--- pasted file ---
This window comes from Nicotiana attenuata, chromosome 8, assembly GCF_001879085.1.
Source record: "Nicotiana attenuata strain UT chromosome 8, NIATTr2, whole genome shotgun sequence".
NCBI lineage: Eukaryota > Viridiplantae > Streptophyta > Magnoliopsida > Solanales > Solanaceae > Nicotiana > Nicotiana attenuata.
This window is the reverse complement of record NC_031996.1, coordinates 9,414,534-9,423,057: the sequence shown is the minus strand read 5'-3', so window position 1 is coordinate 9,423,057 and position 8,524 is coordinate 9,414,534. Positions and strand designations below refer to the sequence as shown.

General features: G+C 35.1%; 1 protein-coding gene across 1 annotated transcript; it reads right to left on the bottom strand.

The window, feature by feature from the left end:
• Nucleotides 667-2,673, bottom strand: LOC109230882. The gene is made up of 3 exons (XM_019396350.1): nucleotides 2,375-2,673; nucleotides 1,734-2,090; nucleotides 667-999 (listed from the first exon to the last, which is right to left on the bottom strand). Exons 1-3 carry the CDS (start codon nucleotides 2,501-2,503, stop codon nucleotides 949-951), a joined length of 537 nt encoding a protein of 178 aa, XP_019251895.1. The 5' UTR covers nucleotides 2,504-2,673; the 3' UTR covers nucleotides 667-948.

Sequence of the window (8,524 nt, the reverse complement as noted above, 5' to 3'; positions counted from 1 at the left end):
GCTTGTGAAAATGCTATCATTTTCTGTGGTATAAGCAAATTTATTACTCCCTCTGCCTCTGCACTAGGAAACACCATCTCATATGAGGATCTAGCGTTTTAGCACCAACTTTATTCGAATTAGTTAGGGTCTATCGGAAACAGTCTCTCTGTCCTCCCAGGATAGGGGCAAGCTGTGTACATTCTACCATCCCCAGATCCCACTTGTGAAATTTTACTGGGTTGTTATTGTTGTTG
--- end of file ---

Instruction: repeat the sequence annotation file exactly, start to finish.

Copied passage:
This window comes from Nicotiana attenuata, chromosome 8, assembly GCF_001879085.1.
Source record: "Nicotiana attenuata strain UT chromosome 8, NIATTr2, whole genome shotgun sequence".
NCBI lineage: Eukaryota > Viridiplantae > Streptophyta > Magnoliopsida > Solanales > Solanaceae > Nicotiana > Nicotiana attenuata.
This window is the reverse complement of record NC_031996.1, coordinates 9,414,534-9,423,057: the sequence shown is the minus strand read 5'-3', so window position 1 is coordinate 9,423,057 and position 8,524 is coordinate 9,414,534. Positions and strand designations below refer to the sequence as shown.

General features: G+C 35.1%; 1 protein-coding gene across 1 annotated transcript; it reads right to left on the bottom strand.

The window, feature by feature from the left end:
• Nucleotides 667-2,673, bottom strand: LOC109230882. The gene is made up of 3 exons (XM_019396350.1): nucleotides 2,375-2,673; nucleotides 1,734-2,090; nucleotides 667-999 (listed from the first exon to the last, which is right to left on the bottom strand). Exons 1-3 carry the CDS (start codon nucleotides 2,501-2,503, stop codon nucleotides 949-951), a joined length of 537 nt encoding a protein of 178 aa, XP_019251895.1. The 5' UTR covers nucleotides 2,504-2,673; the 3' UTR covers nucleotides 667-948.

Sequence of the window (8,524 nt, the reverse complement as noted above, 5' to 3'; positions counted from 1 at the left end):
GCTTGTGAAAATGCTATCATTTTCTGTGGTATAAGCAAATTTATTACTCCCTCTGCCTCTGCACTAGGAAACACCATCTCATATGAGGATCTAGCGTTTTAGCACCAACTTTATTCGAATTAGTTAGGGTCTATCGGAAACAGTCTCTCTGTCCTCCCAGGATAGGGGCAAGCTGTGTACATTCTACCATCCCCAGATCCCACTTGTGAAATTTTACTGGGTTGTTATTGTTGTTG